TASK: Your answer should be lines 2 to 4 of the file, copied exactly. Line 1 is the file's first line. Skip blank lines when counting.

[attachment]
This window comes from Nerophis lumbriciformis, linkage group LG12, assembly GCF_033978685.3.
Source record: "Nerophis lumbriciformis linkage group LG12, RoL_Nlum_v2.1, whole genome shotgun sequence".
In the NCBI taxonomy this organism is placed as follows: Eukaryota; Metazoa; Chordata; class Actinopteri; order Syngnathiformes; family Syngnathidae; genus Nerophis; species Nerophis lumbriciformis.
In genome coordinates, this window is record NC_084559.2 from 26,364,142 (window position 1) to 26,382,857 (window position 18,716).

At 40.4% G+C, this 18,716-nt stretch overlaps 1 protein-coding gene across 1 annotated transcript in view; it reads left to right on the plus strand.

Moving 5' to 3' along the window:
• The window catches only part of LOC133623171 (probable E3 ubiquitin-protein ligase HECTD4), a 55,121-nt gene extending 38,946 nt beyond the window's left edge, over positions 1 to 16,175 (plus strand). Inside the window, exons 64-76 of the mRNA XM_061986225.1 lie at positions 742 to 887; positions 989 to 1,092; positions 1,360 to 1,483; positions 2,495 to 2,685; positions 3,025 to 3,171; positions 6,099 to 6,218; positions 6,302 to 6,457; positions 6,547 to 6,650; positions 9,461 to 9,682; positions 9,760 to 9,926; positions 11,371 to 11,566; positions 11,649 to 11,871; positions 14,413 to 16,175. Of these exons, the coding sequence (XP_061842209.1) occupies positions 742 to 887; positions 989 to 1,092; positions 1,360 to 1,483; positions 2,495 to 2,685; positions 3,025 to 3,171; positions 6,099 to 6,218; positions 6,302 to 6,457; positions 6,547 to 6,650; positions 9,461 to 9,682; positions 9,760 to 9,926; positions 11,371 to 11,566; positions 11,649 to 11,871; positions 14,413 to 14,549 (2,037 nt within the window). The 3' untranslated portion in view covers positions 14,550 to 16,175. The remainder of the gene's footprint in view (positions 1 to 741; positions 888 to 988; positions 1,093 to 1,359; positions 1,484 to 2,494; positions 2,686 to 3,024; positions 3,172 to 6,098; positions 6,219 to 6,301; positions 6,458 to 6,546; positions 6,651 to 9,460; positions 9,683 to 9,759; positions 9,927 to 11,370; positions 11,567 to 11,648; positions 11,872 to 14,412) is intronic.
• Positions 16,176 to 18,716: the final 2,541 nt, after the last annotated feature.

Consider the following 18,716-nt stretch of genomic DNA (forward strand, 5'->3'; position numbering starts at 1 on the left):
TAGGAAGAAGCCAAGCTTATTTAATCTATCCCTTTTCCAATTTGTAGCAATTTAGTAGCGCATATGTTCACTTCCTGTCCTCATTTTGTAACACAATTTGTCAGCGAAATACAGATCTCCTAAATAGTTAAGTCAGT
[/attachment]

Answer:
Source record: "Nerophis lumbriciformis linkage group LG12, RoL_Nlum_v2.1, whole genome shotgun sequence".
In the NCBI taxonomy this organism is placed as follows: Eukaryota; Metazoa; Chordata; class Actinopteri; order Syngnathiformes; family Syngnathidae; genus Nerophis; species Nerophis lumbriciformis.
In genome coordinates, this window is record NC_084559.2 from 26,364,142 (window position 1) to 26,382,857 (window position 18,716).